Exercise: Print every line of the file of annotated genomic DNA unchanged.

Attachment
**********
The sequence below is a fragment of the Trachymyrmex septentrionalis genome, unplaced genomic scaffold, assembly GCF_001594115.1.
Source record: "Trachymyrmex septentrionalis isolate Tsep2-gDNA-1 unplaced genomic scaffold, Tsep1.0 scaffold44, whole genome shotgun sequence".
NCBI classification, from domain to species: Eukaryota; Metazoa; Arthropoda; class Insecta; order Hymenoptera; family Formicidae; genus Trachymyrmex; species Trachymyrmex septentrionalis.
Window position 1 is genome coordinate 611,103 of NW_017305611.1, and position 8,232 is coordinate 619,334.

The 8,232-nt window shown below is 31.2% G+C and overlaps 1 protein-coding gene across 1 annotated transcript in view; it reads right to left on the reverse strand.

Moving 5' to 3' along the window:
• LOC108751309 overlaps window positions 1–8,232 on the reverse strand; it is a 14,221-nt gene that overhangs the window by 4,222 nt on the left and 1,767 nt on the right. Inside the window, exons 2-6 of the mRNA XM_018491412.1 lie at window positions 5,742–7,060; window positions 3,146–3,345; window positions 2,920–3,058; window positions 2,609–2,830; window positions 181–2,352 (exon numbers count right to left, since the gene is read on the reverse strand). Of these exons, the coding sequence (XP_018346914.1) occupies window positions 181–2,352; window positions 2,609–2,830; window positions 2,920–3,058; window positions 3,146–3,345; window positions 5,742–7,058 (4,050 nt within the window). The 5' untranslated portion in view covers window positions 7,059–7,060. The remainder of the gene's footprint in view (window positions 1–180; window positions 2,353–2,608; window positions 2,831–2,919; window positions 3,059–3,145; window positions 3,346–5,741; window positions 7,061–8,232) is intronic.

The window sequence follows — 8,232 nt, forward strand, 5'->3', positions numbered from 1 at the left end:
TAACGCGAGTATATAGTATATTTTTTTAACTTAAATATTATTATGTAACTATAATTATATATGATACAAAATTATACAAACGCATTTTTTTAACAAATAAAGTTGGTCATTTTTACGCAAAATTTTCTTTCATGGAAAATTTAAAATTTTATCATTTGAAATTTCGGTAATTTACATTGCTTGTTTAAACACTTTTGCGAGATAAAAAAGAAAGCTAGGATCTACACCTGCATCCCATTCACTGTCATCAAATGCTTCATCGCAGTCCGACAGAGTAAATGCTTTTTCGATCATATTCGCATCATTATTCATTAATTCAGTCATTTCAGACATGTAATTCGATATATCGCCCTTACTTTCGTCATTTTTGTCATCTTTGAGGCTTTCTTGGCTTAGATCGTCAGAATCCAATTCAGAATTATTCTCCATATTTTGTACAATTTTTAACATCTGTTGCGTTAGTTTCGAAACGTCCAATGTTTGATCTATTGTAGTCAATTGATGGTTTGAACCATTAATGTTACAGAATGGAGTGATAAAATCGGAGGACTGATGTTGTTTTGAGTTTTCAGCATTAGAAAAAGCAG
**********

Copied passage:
The sequence below is a fragment of the Trachymyrmex septentrionalis genome, unplaced genomic scaffold, assembly GCF_001594115.1.
Source record: "Trachymyrmex septentrionalis isolate Tsep2-gDNA-1 unplaced genomic scaffold, Tsep1.0 scaffold44, whole genome shotgun sequence".
NCBI classification, from domain to species: Eukaryota; Metazoa; Arthropoda; class Insecta; order Hymenoptera; family Formicidae; genus Trachymyrmex; species Trachymyrmex septentrionalis.
Window position 1 is genome coordinate 611,103 of NW_017305611.1, and position 8,232 is coordinate 619,334.

The 8,232-nt window shown below is 31.2% G+C and overlaps 1 protein-coding gene across 1 annotated transcript in view; it reads right to left on the reverse strand.

Moving 5' to 3' along the window:
• LOC108751309 overlaps window positions 1–8,232 on the reverse strand; it is a 14,221-nt gene that overhangs the window by 4,222 nt on the left and 1,767 nt on the right. Inside the window, exons 2-6 of the mRNA XM_018491412.1 lie at window positions 5,742–7,060; window positions 3,146–3,345; window positions 2,920–3,058; window positions 2,609–2,830; window positions 181–2,352 (exon numbers count right to left, since the gene is read on the reverse strand). Of these exons, the coding sequence (XP_018346914.1) occupies window positions 181–2,352; window positions 2,609–2,830; window positions 2,920–3,058; window positions 3,146–3,345; window positions 5,742–7,058 (4,050 nt within the window). The 5' untranslated portion in view covers window positions 7,059–7,060. The remainder of the gene's footprint in view (window positions 1–180; window positions 2,353–2,608; window positions 2,831–2,919; window positions 3,059–3,145; window positions 3,346–5,741; window positions 7,061–8,232) is intronic.

The window sequence follows — 8,232 nt, forward strand, 5'->3', positions numbered from 1 at the left end:
TAACGCGAGTATATAGTATATTTTTTTAACTTAAATATTATTATGTAACTATAATTATATATGATACAAAATTATACAAACGCATTTTTTTAACAAATAAAGTTGGTCATTTTTACGCAAAATTTTCTTTCATGGAAAATTTAAAATTTTATCATTTGAAATTTCGGTAATTTACATTGCTTGTTTAAACACTTTTGCGAGATAAAAAAGAAAGCTAGGATCTACACCTGCATCCCATTCACTGTCATCAAATGCTTCATCGCAGTCCGACAGAGTAAATGCTTTTTCGATCATATTCGCATCATTATTCATTAATTCAGTCATTTCAGACATGTAATTCGATATATCGCCCTTACTTTCGTCATTTTTGTCATCTTTGAGGCTTTCTTGGCTTAGATCGTCAGAATCCAATTCAGAATTATTCTCCATATTTTGTACAATTTTTAACATCTGTTGCGTTAGTTTCGAAACGTCCAATGTTTGATCTATTGTAGTCAATTGATGGTTTGAACCATTAATGTTACAGAATGGAGTGATAAAATCGGAGGACTGATGTTGTTTTGAGTTTTCAGCATTAGAAAAAGCAG